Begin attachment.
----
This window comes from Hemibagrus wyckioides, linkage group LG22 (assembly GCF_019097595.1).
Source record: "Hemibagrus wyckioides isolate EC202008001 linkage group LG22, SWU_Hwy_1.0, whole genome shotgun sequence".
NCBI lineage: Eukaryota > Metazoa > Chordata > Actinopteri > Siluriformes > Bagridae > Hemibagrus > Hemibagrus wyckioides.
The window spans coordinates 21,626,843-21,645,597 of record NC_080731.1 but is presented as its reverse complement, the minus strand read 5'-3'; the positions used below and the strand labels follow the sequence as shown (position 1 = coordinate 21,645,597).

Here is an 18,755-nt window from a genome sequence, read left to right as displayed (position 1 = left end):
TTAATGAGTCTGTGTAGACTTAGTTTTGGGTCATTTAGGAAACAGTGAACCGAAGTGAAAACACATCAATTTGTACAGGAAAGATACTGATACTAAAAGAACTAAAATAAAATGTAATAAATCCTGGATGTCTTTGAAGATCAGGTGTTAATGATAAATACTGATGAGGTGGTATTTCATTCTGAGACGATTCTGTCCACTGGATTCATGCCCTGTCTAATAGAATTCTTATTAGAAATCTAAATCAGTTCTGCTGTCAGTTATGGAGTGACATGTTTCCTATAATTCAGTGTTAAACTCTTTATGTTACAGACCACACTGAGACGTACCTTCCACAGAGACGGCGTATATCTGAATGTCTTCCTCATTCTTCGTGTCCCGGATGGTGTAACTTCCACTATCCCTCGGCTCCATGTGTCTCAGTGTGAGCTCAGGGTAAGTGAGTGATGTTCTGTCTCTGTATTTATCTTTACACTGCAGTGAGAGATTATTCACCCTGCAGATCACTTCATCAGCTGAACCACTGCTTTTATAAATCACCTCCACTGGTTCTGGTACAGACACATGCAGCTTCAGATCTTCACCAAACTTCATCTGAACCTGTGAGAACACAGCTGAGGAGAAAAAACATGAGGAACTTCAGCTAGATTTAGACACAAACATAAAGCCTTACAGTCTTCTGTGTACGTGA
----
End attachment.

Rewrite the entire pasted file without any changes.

This window comes from Hemibagrus wyckioides, linkage group LG22 (assembly GCF_019097595.1).
Source record: "Hemibagrus wyckioides isolate EC202008001 linkage group LG22, SWU_Hwy_1.0, whole genome shotgun sequence".
NCBI lineage: Eukaryota > Metazoa > Chordata > Actinopteri > Siluriformes > Bagridae > Hemibagrus > Hemibagrus wyckioides.
The window spans coordinates 21,626,843-21,645,597 of record NC_080731.1 but is presented as its reverse complement, the minus strand read 5'-3'; the positions used below and the strand labels follow the sequence as shown (position 1 = coordinate 21,645,597).

Here is an 18,755-nt window from a genome sequence, read left to right as displayed (position 1 = left end):
TTAATGAGTCTGTGTAGACTTAGTTTTGGGTCATTTAGGAAACAGTGAACCGAAGTGAAAACACATCAATTTGTACAGGAAAGATACTGATACTAAAAGAACTAAAATAAAATGTAATAAATCCTGGATGTCTTTGAAGATCAGGTGTTAATGATAAATACTGATGAGGTGGTATTTCATTCTGAGACGATTCTGTCCACTGGATTCATGCCCTGTCTAATAGAATTCTTATTAGAAATCTAAATCAGTTCTGCTGTCAGTTATGGAGTGACATGTTTCCTATAATTCAGTGTTAAACTCTTTATGTTACAGACCACACTGAGACGTACCTTCCACAGAGACGGCGTATATCTGAATGTCTTCCTCATTCTTCGTGTCCCGGATGGTGTAACTTCCACTATCCCTCGGCTCCATGTGTCTCAGTGTGAGCTCAGGGTAAGTGAGTGATGTTCTGTCTCTGTATTTATCTTTACACTGCAGTGAGAGATTATTCACCCTGCAGATCACTTCATCAGCTGAACCACTGCTTTTATAAATCACCTCCACTGGTTCTGGTACAGACACATGCAGCTTCAGATCTTCACCAAACTTCATCTGAACCTGTGAGAACACAGCTGAGGAGAAAAAACATGAGGAACTTCAGCTAGATTTAGACACAAACATAAAGCCTTACAGTCTTCTGTGTACGTGA